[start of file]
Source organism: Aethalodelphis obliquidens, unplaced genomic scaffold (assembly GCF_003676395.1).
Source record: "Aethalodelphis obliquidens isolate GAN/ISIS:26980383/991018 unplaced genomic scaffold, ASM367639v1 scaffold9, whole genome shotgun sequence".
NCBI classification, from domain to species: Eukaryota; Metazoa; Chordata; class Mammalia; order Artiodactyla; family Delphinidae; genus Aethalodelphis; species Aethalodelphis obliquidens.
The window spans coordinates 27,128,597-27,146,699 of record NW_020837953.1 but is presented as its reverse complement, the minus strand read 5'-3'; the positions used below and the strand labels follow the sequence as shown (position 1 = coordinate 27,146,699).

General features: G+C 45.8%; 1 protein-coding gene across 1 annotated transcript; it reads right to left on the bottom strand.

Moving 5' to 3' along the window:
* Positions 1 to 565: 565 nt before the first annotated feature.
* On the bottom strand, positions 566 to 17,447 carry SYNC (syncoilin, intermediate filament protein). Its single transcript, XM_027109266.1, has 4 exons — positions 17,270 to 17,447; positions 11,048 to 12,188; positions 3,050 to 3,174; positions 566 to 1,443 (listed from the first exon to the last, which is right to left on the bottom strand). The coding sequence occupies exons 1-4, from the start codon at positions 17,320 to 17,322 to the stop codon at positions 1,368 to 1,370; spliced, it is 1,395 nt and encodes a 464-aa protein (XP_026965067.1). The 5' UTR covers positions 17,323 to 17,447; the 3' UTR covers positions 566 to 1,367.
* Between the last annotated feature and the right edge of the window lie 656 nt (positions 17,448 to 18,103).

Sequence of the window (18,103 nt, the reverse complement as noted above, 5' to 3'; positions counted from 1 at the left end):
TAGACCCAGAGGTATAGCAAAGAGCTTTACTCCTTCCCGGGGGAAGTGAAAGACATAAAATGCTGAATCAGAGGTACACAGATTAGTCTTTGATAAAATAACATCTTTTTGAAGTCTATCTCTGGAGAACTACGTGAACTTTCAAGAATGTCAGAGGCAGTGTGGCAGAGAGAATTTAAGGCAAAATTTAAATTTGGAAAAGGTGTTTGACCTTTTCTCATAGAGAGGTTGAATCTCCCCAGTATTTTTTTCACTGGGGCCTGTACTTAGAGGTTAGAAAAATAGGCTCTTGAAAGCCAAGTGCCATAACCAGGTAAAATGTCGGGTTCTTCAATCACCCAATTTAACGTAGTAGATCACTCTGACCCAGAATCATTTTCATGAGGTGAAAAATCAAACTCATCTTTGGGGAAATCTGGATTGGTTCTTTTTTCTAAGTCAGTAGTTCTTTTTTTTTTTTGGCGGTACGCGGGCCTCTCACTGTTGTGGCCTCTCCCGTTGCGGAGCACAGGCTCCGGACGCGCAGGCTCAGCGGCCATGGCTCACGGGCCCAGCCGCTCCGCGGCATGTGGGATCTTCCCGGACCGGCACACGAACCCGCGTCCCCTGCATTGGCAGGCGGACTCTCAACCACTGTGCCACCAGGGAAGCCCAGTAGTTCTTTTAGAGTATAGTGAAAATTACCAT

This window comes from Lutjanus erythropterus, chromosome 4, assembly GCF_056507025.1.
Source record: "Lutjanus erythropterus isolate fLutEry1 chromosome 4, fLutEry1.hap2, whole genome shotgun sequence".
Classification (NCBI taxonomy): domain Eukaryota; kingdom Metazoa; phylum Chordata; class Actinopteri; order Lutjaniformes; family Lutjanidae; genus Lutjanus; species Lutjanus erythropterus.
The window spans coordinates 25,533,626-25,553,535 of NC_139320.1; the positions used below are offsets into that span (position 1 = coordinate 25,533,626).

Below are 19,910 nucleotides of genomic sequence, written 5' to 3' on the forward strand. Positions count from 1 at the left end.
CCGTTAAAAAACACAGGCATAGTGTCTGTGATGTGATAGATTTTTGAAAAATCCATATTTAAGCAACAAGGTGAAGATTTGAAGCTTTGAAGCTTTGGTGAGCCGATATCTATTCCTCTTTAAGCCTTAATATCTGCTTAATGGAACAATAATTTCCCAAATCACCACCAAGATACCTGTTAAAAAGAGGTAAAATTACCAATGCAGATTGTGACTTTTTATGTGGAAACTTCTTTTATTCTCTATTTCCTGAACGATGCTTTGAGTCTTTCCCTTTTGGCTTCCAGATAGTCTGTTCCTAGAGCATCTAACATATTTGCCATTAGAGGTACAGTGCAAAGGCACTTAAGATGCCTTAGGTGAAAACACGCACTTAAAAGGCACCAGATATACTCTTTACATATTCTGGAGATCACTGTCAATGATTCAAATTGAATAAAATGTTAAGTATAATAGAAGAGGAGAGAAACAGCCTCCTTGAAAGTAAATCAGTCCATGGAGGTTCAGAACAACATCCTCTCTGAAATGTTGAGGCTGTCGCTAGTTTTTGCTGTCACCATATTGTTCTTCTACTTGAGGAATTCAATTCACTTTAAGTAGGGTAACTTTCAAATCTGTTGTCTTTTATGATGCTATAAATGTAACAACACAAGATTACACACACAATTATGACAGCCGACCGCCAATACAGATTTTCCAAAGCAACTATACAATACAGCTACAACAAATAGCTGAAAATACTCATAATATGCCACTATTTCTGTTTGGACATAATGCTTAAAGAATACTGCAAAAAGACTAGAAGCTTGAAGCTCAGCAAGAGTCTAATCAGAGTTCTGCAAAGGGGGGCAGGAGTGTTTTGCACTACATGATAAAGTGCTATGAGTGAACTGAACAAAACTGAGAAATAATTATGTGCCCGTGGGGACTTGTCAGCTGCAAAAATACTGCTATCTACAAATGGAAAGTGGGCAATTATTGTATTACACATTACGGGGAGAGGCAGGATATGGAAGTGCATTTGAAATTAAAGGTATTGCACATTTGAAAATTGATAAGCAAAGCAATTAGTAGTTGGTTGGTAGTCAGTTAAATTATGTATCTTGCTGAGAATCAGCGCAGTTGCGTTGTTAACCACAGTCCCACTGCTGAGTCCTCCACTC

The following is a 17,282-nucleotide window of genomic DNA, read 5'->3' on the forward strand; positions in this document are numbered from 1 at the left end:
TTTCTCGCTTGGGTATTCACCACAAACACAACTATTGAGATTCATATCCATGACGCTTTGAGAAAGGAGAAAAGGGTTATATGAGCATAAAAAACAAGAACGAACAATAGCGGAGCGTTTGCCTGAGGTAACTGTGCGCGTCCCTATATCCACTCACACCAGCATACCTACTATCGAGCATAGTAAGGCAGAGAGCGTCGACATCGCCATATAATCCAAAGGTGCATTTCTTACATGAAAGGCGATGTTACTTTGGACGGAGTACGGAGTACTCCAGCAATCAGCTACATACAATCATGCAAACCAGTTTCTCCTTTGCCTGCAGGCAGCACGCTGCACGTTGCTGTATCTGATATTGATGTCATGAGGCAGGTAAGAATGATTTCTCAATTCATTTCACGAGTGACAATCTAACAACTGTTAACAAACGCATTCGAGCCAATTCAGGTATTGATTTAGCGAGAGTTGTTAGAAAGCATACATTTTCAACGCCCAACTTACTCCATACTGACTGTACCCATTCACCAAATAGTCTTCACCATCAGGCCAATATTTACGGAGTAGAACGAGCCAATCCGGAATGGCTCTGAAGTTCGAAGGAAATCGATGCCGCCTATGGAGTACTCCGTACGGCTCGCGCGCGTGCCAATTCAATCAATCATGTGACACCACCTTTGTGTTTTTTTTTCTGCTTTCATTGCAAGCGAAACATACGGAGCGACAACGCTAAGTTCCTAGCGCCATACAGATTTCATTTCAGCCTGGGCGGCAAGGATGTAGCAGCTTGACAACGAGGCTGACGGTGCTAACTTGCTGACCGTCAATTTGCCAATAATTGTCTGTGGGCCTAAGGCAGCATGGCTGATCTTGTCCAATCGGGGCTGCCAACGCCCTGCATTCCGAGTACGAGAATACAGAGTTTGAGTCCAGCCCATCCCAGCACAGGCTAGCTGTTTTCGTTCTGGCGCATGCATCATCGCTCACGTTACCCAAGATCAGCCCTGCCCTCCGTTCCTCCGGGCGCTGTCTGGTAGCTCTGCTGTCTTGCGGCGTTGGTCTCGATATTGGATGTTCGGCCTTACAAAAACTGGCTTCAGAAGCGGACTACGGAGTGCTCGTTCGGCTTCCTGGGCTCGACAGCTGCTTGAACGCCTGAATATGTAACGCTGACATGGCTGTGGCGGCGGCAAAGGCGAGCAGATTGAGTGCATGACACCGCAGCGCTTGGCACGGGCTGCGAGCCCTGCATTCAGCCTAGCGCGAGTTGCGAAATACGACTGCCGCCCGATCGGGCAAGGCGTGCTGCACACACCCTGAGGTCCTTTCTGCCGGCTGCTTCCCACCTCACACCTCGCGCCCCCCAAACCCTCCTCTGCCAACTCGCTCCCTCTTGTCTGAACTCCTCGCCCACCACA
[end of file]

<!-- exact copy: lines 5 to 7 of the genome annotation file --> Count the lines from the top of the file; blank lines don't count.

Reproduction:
General features: G+C 45.8%; 1 protein-coding gene across 1 annotated transcript; it reads right to left on the bottom strand.

Moving 5' to 3' along the window:
* Positions 1 to 565: 565 nt before the first annotated feature.